to the Editor

Write a Letter to the Editor

Wednesday, December 22, 1999


A few words about
elves and waterguns
and peace on Earth

Editor's note: Third-grade teacher Bernice Poole asked her students at Enchanted Lake Elementary School in Kailua to write letters to Santa Claus. Copies of these letters and many others were mailed to Santa at the North Pole.


Dear Santa,

How do you fly your sleigh? How do you get in the house? Can you buy my mom a ring and my brother a watergun? Do you like to be a Santa Claus?

We will set out milk and cookies for you. We will place them on the table.

Someday can I help, please? Is Christmas your favorite holiday?

Eric Phonesazanh

Dear Santa,

Hi, Santa. I'm Devon.

Are you old? Do you really have reindeer that can fly? I wish that I could see the reindeer that fly. Do you really live in Alaska? My teacher said that's where you live.

Are you going to put a sled on my house and clatter on the side of my house? I hope you don't fall off my roof, and I hope it won't be raining.

Devon Turcios

Dear Santa,

Hey! What are you doing up there? Well, we are doing fine today.

We all wish that it would snow here. I have some questions I would like to ask, if you don't mind.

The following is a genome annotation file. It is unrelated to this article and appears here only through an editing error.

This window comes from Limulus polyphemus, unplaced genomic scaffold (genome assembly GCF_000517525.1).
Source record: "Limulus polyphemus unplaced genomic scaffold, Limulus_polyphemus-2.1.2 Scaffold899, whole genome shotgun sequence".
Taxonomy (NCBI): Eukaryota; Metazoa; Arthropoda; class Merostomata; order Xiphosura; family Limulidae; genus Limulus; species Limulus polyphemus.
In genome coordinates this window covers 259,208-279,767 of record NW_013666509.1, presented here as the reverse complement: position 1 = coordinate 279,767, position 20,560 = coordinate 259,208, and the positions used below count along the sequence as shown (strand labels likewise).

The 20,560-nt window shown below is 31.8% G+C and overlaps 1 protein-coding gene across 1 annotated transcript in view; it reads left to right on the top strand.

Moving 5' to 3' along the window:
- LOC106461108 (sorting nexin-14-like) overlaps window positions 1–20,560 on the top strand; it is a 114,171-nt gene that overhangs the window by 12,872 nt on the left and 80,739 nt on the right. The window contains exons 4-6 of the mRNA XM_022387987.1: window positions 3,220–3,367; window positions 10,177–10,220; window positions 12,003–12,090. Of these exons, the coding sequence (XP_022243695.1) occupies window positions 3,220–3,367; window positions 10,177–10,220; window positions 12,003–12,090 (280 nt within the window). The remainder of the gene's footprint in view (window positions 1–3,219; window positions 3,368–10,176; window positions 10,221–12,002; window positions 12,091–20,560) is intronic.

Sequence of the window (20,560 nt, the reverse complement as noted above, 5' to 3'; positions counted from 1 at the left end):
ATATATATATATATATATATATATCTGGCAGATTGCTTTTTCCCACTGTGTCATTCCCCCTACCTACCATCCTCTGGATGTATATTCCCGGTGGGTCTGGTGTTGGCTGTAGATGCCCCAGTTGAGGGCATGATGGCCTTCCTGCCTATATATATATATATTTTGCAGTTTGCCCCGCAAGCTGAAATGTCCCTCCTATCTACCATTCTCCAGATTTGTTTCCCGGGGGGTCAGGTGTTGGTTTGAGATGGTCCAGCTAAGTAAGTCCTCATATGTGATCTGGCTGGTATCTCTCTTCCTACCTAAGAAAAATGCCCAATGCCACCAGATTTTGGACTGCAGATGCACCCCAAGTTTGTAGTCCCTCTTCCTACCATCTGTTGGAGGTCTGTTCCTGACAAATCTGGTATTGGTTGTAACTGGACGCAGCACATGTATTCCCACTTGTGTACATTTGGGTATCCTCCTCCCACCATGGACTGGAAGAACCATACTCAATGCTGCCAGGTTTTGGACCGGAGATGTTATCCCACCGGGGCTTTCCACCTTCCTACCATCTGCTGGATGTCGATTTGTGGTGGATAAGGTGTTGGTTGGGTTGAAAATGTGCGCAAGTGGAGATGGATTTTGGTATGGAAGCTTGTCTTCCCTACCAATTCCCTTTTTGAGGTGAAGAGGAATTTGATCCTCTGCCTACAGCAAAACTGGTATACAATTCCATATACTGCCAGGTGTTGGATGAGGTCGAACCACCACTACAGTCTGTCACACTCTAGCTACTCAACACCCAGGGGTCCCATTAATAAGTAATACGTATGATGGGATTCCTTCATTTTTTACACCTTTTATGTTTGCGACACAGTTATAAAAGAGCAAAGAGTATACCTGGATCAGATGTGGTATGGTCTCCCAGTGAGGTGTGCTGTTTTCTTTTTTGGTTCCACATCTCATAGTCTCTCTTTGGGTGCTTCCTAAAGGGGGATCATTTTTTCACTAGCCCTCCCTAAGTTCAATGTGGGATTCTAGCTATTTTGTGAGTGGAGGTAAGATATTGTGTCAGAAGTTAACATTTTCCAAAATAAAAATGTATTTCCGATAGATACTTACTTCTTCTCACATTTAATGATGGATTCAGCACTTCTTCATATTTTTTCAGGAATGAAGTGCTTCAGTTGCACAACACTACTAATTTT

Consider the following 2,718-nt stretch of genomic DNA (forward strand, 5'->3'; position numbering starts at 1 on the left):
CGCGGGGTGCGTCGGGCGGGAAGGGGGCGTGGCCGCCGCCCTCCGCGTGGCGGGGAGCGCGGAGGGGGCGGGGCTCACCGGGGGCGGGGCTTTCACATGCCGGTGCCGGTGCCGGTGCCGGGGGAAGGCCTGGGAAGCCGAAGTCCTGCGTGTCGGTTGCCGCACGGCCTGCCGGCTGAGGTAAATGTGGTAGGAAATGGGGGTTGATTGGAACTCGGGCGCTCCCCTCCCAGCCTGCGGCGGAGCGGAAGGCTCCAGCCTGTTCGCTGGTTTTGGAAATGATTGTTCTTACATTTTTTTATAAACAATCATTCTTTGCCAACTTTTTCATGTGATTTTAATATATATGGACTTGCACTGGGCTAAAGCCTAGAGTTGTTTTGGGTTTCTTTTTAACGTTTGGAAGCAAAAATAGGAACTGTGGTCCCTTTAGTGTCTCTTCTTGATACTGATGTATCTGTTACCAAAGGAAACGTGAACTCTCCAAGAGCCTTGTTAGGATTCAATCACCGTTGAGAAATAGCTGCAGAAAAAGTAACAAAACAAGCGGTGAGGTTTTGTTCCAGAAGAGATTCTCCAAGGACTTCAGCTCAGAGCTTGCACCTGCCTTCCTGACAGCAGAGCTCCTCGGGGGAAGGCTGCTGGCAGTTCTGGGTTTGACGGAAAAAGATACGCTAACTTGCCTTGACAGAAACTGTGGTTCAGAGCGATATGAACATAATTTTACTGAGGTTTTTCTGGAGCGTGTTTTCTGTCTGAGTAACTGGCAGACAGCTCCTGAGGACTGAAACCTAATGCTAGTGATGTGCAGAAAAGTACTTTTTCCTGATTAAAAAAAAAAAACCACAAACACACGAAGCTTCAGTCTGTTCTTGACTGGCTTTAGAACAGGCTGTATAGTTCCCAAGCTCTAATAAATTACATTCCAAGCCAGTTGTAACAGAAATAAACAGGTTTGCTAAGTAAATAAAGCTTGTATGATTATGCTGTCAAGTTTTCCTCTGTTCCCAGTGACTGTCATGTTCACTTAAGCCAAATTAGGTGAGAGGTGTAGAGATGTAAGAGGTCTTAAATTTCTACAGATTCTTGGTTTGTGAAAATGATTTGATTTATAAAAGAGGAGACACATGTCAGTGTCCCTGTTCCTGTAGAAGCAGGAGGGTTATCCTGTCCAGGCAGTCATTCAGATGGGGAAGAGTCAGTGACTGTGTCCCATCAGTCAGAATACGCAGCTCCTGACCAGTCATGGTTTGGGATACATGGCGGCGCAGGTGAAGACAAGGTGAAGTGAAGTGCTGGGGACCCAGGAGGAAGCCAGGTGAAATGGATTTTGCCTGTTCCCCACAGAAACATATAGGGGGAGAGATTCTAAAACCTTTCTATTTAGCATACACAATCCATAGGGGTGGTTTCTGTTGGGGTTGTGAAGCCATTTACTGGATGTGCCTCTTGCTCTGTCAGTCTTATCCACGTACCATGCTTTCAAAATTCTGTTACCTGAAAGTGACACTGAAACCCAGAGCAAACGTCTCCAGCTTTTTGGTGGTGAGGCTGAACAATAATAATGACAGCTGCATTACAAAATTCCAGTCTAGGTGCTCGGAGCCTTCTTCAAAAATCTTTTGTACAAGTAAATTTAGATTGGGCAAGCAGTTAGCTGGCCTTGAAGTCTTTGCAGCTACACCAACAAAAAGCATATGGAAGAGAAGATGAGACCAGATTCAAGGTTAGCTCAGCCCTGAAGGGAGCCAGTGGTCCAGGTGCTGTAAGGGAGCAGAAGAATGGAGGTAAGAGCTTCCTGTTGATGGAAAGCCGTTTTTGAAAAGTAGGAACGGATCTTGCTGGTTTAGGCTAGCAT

Do you have Rudolph as your leader reindeer? Yes or no?

Also, how do you get down the chimney? Do the elves make the toys? Do the toys talk up there?

Santa, could you write back to me? Also, can you make our whole class good so we listen to our teacher?


Sanoe Recca

Dear Santa,

Hi, how are you doing? My family wishes it would snow in Oahu.

How tall are the elves? Who is your favorite reindeer? Mine is Rudolph. Can you send a picture of yourself to me, please?

How can you fit in the chimneys? How can you deliver all of the children's presents in one bag? Is it like 36 degrees? How many elves do you have?

I hope you have fun traveling all over the world. I don't think I will.

Christie Momohara

P.S. What I wish for the most is the world to have peace.



"Where the bidder is the most qualified, you shouldn't be excluding him just because he's a family member."

State Rep. Eric Hamakawa
Interim chairman of the House Judiciary Committee
On a bill to prohibit state employees from acting officially on matters involving relatives, including contract bids

"We owe it to the people of our sense of humanity and to the law to do what is right."

David Ezra
Federal judge
Challenging the state to provide funding to the Department of Health in compliance with a court order on conditions at the Hawaii State Hospital

Court must get tough on drunken drivers

Police Chief Wayne Carvalho is right; many times it is the same old drunken drivers, over and over again who cause accidents (Star-Bulletin, Nov. 27).

I believe a driver with a first DUI conviction should receive a mandatory minimum loss of license, with compulsory substance abuse education. If the judge feels there is good reason to allow the driver to keep a license (so he can keep his job), then supervised half-way house residency (jail with day release for work) should be required, with frequent urinalysis checks.